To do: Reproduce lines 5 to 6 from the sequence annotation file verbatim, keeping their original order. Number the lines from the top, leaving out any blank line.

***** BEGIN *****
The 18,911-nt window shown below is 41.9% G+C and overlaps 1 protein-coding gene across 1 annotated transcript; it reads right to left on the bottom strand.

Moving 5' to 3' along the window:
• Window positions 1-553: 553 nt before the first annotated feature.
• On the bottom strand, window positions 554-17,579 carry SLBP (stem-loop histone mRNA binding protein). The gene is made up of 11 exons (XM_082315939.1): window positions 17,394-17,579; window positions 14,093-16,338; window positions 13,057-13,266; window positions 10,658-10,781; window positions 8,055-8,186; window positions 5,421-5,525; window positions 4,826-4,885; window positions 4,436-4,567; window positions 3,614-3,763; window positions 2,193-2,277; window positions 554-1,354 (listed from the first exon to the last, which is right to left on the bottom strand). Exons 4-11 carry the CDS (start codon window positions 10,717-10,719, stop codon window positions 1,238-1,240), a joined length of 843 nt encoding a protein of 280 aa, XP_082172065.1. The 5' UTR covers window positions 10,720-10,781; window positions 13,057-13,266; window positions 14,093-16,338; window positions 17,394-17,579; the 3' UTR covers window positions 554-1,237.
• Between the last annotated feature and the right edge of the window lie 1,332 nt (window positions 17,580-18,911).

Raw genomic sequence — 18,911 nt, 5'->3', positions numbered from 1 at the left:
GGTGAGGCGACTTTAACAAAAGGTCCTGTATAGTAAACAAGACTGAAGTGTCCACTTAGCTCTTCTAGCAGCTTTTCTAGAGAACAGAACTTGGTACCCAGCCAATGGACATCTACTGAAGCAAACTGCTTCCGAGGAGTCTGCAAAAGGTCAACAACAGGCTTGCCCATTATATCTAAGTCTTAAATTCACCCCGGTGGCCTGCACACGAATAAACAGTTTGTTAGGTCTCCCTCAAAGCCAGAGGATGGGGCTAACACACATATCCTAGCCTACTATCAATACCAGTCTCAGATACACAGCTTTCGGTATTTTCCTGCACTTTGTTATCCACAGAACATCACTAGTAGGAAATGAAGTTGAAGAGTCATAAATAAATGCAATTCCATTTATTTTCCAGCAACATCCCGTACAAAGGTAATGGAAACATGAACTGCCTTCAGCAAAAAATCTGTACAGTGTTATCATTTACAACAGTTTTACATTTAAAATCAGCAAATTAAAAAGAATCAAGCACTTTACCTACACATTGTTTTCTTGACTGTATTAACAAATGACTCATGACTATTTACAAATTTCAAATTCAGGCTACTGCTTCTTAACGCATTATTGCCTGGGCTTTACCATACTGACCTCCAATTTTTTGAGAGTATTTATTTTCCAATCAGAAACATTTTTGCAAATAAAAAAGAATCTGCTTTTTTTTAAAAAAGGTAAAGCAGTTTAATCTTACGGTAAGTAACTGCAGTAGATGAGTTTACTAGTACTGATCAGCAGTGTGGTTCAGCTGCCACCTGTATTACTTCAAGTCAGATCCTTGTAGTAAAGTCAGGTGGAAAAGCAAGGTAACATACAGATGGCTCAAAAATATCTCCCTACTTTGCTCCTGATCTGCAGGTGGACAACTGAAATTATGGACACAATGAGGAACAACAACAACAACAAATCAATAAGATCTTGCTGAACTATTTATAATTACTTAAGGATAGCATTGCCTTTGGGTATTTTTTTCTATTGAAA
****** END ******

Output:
• Between the last annotated feature and the right edge of the window lie 1,332 nt (window positions 17,580-18,911).

Raw genomic sequence — 18,911 nt, 5'->3', positions numbered from 1 at the left: